LOS ANGELES -- The Coalition for Humane Immigrant Rights (CHIRLA), the largest immigrant rights organization in California, laments the unanimous Supreme Court ruling Monday barring people who arrived without papers and have since gained Temporary Protected Status (TPS) from getting a green card. This ruling would affect these TPS holders, who want to apply for a green card through a family member or employer. It is unclear how it will affect applicants with pending petitions.
The ruling does not apply to all TPS holders and may not affect TPS holders who entered the country with a visa but overstayed their time. However, the Supreme Court today held that gaining TPS status does not make up for entering the country without papers. Until this ruling, lower courts throughout the country, including California, had ruled that TPS holders could apply for green cards.
The large majority of people with TPS have lived in the United States for more than two decades, building families, starting businesses, and contributing to their communities. Ultimately, this ruling means that thousands of people cannot stay in the country permanently and will continue to live in fear of deportation.
Please attribute the following statements to Angelica Salas, CHIRLA executive director:
"This ruling is another blow to the stability and future of immigrants who have for decades been contributing positively to our country but remain in the shadows because of their conditional immigration status. Congress must act now to pass a permanent solution which would negate this ruling."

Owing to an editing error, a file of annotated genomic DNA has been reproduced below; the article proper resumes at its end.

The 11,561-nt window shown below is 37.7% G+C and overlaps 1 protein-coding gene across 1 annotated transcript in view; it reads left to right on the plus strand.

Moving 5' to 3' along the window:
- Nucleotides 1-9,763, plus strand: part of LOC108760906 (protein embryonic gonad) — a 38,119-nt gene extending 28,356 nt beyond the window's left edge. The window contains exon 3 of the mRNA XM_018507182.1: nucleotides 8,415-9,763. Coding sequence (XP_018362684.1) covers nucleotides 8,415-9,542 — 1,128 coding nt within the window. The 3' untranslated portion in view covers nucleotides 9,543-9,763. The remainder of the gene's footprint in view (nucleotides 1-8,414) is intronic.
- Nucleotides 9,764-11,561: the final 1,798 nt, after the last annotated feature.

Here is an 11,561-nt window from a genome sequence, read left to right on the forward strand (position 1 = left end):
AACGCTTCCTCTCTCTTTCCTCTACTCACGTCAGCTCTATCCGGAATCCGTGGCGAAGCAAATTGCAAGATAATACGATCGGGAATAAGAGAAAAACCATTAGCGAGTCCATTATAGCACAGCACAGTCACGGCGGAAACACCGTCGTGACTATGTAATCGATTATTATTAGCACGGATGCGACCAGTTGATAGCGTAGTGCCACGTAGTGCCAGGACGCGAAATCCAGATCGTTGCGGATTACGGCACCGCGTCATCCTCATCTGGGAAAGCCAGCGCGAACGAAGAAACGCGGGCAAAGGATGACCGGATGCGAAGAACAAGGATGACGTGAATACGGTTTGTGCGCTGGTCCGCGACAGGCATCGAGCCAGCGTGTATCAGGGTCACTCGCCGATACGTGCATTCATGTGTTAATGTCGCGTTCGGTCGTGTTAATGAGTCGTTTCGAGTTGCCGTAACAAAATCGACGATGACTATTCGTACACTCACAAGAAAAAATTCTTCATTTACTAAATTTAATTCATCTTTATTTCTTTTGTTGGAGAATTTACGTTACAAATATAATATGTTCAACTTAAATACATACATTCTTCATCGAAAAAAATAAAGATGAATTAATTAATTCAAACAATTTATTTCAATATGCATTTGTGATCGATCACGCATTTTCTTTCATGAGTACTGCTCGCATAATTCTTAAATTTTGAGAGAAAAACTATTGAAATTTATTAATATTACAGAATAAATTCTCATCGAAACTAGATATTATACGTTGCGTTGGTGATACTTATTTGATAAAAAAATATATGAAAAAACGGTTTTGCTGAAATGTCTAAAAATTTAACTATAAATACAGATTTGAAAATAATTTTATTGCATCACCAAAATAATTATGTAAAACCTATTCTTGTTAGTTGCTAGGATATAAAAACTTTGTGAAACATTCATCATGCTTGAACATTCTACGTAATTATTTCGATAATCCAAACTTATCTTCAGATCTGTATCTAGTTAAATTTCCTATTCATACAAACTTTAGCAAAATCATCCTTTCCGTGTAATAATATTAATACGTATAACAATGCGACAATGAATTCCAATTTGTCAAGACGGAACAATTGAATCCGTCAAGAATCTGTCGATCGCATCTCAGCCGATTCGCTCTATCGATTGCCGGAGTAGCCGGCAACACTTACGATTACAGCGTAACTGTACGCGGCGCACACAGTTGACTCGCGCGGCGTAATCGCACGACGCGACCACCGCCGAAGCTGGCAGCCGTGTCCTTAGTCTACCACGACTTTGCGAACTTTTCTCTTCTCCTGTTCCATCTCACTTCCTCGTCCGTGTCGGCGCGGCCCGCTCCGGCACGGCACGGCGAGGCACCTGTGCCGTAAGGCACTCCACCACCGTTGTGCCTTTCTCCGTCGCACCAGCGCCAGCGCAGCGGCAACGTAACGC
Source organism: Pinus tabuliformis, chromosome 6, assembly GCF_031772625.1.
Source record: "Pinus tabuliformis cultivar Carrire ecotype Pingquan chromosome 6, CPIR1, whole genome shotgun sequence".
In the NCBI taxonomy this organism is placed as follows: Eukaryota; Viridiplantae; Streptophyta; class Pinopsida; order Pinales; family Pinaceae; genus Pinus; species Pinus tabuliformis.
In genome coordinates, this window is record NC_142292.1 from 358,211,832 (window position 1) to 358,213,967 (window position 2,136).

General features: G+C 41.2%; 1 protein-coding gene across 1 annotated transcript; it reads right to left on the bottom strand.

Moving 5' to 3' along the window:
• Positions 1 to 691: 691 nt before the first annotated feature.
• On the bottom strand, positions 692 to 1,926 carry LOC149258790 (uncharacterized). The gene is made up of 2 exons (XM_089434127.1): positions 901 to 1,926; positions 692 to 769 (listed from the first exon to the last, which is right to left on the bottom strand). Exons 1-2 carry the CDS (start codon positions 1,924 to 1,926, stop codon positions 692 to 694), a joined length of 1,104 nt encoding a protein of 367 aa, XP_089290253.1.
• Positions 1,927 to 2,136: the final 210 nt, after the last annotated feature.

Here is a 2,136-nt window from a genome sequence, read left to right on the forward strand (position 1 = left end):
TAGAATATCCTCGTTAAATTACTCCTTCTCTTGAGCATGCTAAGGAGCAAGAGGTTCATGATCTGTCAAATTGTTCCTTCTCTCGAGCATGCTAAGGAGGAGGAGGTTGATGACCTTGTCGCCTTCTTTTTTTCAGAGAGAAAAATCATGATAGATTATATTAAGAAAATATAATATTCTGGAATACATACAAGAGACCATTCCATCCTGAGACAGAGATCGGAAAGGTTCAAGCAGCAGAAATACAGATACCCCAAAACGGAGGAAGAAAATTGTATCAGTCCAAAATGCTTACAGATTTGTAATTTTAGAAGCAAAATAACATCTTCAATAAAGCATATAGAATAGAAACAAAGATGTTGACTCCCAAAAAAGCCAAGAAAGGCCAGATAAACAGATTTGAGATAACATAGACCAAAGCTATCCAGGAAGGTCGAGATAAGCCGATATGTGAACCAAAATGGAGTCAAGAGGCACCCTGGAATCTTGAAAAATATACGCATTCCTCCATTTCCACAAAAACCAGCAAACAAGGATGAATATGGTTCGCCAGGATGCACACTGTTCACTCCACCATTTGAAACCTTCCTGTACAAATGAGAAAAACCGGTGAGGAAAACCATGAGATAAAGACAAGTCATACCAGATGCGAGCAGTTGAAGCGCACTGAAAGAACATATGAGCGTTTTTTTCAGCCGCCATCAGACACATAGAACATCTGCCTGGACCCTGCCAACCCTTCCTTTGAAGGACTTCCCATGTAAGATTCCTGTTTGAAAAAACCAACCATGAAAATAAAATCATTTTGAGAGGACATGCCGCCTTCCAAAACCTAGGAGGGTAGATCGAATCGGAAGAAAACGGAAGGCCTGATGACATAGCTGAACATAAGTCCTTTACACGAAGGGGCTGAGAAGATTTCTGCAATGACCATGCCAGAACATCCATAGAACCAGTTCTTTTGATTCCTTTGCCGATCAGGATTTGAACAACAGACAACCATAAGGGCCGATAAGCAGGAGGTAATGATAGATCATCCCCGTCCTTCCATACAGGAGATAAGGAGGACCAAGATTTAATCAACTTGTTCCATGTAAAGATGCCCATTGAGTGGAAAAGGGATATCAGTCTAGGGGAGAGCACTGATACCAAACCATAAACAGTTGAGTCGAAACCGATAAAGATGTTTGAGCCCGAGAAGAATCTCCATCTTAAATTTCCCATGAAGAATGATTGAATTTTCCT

"The U.S. Citizenship Act of 2021 and the DREAM and Promise Act of 2021 are two such vehicles containing provisions that could address this loophole that destroys families every day. The House has already passed the DREAM and Promise Act but the Senate has failed to act on anything.
"There are more than 320,000 people with TPS in the United States. Approximately 130,000 are essential infrastructure workers, from countries such as El Salvador, Haiti, Honduras, Myanmar, Nepal, Nicaragua, Somalia, South Sudan, Sudan, Syria, Venezuela and Yemen.
"The lives of men, women, children and families in communities all over the United States depend on leaders in Congress having the will, humanity, and courage to change immigration laws that for the past 35 years have denied justice to immigrants."